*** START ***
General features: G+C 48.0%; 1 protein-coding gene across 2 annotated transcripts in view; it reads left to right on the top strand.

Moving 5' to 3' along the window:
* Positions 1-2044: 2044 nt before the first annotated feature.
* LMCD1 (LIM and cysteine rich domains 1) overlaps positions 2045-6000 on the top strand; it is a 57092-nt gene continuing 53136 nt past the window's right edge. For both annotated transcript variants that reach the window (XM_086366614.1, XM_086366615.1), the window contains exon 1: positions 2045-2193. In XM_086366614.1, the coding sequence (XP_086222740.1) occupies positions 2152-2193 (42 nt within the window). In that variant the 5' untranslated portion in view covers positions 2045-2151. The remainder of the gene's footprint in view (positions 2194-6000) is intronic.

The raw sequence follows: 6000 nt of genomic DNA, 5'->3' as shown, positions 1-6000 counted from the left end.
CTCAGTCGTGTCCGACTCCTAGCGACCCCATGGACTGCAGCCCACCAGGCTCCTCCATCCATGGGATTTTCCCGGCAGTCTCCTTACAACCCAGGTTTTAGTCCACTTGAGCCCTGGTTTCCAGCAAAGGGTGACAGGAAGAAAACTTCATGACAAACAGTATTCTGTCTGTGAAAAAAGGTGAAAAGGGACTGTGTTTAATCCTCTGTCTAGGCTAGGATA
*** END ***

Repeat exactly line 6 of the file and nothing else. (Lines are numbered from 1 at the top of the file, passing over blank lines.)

CTCAGTCGTGTCCGACTCCTAGCGACCCCATGGACTGCAGCCCACCAGGCTCCTCCATCCATGGGATTTTCCCGGCAGTCTCCTTACAACCCAGGTTTTAGTCCACTTGAGCCCTGGTTTCCAGCAAAGGGTGACAGGAAGAAAACTTCATGACAAACAGTATTCTGTCTGTGAAAAAAGGTGAAAAGGGACTGTGTTTAATCCTCTGTCTAGGCTAGGATA